The Patient Welfare Committee (PWC) of the North Bengal Dental College and Hospital (NBDCH) has decided to send a proposal to the state health department for a special audit to check utilisation of funds and other financial dealing during the tenure of serving principal, Dr Soumen Chakrabarty.

The decision was taken in the meeting of the committee chaired by its chairman Dr Rudranath Bhattacharya here on Wednesday. There have been allegations that Dr Chakrabarty suppressed facts like non-utlilisation of funds of Rs 20 lakh sanctioned by the department in 2016-17, and meant for buying books and journals for the NBDCH library.

The funds had to be returned this year. Dr Bhattacharya alleged that Dr Chakrabarty had also gone on a 15-day ‘paternal leave’ without the approval of the health department. PWC funds amounting to Rs 45 lakh have been kept untilised for the past five years, it is learnt. A plan to construct a G+4 building of around Rs 20 crore to house OPDs, minor and major operation theaters and other facilities, was made around five years ago, while a detailed project report was sent to the health department recently.

“It appears that such a lackadaisical attitude was meant to tarnish the image of the state government at a time when chief minister Mamata Banerjee has taken initiatives to upgrade the health system. It is an anti-government activity. The principal has suppressed important facts. Development funds were not used, and there has been utter negligence on the part of the authorities here.

Being the chairman of the committee, I came to know on Wednesday that there is Rs 45 lakh, but he did not inform me also. We failed to understand why the funds meant for the development of the institute cannot be utilised. We have decided to write to the deputy secretary of dental, health and family welfare, the assistant director of health services, dental, with the recommendation that a special audit be conducted to know the exact financial situation,” Dr Bhattacharya said.

He added that Dr Chakrabarty attended the meeting on Wednesday. “I told him that there was no point in attending the meeting when he was on leave,” he said. Dr Chakrabarty has been the principal for around five years now. Dr Bhattacharya said that the health department had given Rs 38 lakh to buy instruments in January this year, and that the funds have to be utlised within March. However, the management is in a fix and wondering how the funds could be utilized within such a short time frame.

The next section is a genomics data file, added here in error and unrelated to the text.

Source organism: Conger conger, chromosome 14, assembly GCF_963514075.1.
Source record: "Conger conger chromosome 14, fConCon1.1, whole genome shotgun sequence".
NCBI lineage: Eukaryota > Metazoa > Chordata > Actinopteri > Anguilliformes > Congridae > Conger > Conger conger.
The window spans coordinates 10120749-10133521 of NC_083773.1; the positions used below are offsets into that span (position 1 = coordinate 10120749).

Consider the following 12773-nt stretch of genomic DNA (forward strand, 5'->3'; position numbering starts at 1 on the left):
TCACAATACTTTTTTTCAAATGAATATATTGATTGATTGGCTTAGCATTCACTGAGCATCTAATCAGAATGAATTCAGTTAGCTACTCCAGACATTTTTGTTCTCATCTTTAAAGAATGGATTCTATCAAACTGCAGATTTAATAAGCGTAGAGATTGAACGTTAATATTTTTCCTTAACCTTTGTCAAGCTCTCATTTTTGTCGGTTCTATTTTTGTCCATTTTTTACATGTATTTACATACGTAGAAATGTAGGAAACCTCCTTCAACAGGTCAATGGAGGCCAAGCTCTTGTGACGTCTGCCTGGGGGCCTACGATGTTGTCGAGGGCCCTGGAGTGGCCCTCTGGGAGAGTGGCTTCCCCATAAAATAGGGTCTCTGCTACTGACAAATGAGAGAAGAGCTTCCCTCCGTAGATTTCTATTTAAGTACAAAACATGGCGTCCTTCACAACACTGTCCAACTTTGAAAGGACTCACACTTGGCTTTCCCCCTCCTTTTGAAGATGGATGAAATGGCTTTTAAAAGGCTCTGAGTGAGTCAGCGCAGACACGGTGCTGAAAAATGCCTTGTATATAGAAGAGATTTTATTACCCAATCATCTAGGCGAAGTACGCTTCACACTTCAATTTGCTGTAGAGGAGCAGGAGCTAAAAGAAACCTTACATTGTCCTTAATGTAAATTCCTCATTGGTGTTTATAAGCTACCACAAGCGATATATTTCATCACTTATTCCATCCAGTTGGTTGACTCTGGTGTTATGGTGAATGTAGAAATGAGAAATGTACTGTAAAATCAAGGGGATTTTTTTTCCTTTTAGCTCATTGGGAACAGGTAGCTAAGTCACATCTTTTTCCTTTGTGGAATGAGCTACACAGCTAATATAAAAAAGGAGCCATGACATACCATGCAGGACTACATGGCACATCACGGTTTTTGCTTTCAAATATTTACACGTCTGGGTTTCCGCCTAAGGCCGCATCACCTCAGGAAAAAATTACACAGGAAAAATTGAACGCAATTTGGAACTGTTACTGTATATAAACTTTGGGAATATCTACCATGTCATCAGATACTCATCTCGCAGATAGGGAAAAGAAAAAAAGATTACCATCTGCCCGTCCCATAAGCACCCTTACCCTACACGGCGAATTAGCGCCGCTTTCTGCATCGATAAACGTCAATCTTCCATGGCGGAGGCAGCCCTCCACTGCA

Junior doctors and students alleged that classes are irregular, and there is a lack of books, lack of regular supply of medicines for patients, and lack of equipment for treatment of patients. The NBDC was set up in 1990 and upgraded to a hospital in January 2013. It has a capacity of 50 students and offers bachelors degree in dental surgery, conservative dentistry, oral surgery, oral pathology, paedodontia, prosthetics dentistry and orthodontia.

The Dental Council of India (DCI) had also raised questions on the lack of infrastructure here during its visits. Many believe the lack of basic infrastructure is the reason for non-introduction of the postgraduation courses here. The DCI approval is needed for the introduction of the courses. The president of the Progressive Junior Doctors’ Association (PJDA), NBDCH unit, Dr Soumyajit Khanra, said that despite serving memorandums, no progress has been made. The PJDA and the North Bengal Dental College Students’ Union led a deputation to Dr Bhattacharya too. When asked, Dr Chakrabarty put the blame on the accounts section and said he was not aware of the financial rules and regulations. “I act when I am informed and the files come to me,” he said, adding that he had taken leave as per official rules.